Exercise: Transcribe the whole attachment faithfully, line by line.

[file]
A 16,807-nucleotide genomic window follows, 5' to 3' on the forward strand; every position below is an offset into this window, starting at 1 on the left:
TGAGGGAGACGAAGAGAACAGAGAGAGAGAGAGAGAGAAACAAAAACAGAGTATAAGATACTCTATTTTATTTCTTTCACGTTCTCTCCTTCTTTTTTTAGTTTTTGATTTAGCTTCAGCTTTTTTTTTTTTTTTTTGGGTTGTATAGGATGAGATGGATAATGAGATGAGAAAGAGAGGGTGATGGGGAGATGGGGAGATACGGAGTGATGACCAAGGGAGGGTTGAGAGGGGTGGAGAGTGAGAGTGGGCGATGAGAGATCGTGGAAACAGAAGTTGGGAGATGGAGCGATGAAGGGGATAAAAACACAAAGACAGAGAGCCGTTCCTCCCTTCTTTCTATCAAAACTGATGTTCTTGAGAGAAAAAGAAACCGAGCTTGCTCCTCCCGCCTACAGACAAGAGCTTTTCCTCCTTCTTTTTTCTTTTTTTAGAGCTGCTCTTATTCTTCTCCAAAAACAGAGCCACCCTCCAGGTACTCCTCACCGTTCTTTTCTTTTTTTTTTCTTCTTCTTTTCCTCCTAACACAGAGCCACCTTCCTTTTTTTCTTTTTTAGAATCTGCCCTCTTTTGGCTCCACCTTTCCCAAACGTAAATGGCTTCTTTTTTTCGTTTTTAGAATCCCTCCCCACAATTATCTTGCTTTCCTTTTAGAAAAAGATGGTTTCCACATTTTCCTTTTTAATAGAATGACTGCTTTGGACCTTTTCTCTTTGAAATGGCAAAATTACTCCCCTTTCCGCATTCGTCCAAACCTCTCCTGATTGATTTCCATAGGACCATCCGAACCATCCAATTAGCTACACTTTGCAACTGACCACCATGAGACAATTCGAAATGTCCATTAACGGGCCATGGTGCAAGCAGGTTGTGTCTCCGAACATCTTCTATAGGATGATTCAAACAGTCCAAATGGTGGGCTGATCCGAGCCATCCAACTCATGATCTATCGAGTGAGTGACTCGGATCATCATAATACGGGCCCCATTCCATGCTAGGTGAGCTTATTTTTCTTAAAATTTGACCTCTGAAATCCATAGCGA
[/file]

A 16,807-nucleotide genomic window follows, 5' to 3' on the forward strand; every position below is an offset into this window, starting at 1 on the left:
TGAGGGAGACGAAGAGAACAGAGAGAGAGAGAGAGAGAAACAAAAACAGAGTATAAGATACTCTATTTTATTTCTTTCACGTTCTCTCCTTCTTTTTTTAGTTTTTGATTTAGCTTCAGCTTTTTTTTTTTTTTTTTGGGTTGTATAGGATGAGATGGATAATGAGATGAGAAAGAGAGGGTGATGGGGAGATGGGGAGATACGGAGTGATGACCAAGGGAGGGTTGAGAGGGGTGGAGAGTGAGAGTGGGCGATGAGAGATCGTGGAAACAGAAGTTGGGAGATGGAGCGATGAAGGGGATAAAAACACAAAGACAGAGAGCCGTTCCTCCCTTCTTTCTATCAAAACTGATGTTCTTGAGAGAAAAAGAAACCGAGCTTGCTCCTCCCGCCTACAGACAAGAGCTTTTCCTCCTTCTTTTTTCTTTTTTTAGAGCTGCTCTTATTCTTCTCCAAAAACAGAGCCACCCTCCAGGTACTCCTCACCGTTCTTTTCTTTTTTTTTTCTTCTTCTTTTCCTCCTAACACAGAGCCACCTTCCTTTTTTTCTTTTTTAGAATCTGCCCTCTTTTGGCTCCACCTTTCCCAAACGTAAATGGCTTCTTTTTTTCGTTTTTAGAATCCCTCCCCACAATTATCTTGCTTTCCTTTTAGAAAAAGATGGTTTCCACATTTTCCTTTTTAATAGAATGACTGCTTTGGACCTTTTCTCTTTGAAATGGCAAAATTACTCCCCTTTCCGCATTCGTCCAAACCTCTCCTGATTGATTTCCATAGGACCATCCGAACCATCCAATTAGCTACACTTTGCAACTGACCACCATGAGACAATTCGAAATGTCCATTAACGGGCCATGGTGCAAGCAGGTTGTGTCTCCGAACATCTTCTATAGGATGATTCAAACAGTCCAAATGGTGGGCTGATCCGAGCCATCCAACTCATGATCTATCGAGTGAGTGACTCGGATCATCATAATACGGGCCCCATTCCATGCTAGGTGAGCTTATTTTTCTTAAAATTTGACCTCTGAAATCCATAGCGA